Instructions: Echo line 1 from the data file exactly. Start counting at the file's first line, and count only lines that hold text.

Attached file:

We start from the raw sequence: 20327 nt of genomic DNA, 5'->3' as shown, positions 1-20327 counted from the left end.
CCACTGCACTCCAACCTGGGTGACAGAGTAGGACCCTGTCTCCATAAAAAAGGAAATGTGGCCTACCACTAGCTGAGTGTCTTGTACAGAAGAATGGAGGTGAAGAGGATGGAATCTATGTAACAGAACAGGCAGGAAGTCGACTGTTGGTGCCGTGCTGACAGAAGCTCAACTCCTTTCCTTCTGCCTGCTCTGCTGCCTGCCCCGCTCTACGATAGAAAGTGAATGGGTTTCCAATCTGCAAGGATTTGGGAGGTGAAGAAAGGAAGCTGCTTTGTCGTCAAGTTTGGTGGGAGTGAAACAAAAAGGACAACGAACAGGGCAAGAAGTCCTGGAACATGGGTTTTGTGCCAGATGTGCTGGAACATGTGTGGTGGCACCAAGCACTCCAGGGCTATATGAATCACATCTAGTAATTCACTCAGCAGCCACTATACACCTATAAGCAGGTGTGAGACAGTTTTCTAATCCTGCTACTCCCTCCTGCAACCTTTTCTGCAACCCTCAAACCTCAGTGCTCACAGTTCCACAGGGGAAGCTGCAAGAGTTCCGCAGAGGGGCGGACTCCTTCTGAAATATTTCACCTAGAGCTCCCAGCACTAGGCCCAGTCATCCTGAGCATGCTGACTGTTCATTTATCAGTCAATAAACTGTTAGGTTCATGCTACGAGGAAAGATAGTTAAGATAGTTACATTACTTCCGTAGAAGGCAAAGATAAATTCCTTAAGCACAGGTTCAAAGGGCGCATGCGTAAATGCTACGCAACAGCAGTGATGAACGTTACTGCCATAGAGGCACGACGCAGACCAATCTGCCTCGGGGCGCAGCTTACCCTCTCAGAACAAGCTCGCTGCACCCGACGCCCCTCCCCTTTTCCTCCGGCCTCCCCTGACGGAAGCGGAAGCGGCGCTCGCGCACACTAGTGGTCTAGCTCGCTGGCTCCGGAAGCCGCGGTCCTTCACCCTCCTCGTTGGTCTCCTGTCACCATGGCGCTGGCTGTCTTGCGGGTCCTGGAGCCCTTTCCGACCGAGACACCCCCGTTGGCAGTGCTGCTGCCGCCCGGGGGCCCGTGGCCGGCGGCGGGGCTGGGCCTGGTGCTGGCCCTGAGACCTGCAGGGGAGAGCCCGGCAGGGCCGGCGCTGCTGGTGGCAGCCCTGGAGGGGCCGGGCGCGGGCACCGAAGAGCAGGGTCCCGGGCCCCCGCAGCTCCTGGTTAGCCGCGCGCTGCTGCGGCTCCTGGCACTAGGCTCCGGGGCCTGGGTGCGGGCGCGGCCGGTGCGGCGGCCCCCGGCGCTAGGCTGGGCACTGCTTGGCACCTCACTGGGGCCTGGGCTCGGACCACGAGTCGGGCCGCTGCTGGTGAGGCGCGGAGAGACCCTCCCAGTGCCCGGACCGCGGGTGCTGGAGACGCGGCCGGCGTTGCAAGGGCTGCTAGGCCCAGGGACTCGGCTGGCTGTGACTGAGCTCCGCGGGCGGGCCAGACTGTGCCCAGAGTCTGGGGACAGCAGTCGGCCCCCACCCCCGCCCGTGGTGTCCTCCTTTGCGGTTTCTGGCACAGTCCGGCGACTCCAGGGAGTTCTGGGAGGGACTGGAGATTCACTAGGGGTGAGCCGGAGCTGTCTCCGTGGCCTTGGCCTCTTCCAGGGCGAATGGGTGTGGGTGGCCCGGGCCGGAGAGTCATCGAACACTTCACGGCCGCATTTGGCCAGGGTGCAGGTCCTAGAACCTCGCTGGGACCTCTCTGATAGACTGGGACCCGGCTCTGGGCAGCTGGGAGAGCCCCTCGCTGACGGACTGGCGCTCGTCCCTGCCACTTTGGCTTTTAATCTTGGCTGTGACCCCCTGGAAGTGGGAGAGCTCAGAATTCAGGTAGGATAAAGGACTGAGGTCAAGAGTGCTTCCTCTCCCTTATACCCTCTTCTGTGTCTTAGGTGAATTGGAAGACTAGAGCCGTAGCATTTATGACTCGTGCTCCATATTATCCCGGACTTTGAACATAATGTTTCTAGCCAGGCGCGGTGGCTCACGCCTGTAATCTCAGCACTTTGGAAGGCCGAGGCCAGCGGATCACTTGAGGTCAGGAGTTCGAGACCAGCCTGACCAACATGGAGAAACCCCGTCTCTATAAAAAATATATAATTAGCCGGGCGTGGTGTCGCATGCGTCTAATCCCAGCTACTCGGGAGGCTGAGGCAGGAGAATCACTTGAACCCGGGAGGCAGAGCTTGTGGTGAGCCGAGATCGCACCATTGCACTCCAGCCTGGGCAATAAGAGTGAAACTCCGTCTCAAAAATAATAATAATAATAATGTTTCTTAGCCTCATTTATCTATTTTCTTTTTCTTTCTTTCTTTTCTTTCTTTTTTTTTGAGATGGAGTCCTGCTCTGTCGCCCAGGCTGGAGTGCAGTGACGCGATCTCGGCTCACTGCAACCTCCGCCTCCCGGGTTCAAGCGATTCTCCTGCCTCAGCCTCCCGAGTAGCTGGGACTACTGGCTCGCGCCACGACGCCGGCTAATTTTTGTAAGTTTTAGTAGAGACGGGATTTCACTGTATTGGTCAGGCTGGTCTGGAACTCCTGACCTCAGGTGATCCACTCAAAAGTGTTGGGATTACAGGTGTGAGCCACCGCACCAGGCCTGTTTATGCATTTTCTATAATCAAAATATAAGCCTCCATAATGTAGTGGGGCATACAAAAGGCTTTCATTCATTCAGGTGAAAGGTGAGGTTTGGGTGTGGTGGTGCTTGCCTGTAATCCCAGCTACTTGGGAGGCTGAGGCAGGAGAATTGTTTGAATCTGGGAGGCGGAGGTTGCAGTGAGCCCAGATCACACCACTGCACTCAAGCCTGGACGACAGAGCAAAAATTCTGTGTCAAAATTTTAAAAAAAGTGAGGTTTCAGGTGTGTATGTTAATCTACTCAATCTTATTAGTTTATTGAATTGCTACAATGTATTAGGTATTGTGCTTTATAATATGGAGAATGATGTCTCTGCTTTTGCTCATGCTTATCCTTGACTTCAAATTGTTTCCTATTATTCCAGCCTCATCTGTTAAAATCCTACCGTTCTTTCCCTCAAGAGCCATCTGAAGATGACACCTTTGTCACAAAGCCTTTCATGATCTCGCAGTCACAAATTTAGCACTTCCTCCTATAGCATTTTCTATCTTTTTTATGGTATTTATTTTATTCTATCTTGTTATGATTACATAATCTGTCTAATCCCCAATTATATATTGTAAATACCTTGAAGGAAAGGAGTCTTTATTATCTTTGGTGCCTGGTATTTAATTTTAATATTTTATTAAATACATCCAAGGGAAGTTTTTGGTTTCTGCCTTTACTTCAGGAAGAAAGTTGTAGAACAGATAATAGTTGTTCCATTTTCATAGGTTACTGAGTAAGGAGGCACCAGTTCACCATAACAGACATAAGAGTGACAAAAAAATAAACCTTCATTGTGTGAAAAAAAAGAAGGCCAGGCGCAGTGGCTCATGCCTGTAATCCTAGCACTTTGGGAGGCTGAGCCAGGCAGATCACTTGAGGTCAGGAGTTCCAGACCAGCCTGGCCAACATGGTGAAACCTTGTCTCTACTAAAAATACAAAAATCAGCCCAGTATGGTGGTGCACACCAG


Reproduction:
We start from the raw sequence: 20327 nt of genomic DNA, 5'->3' as shown, positions 1-20327 counted from the left end.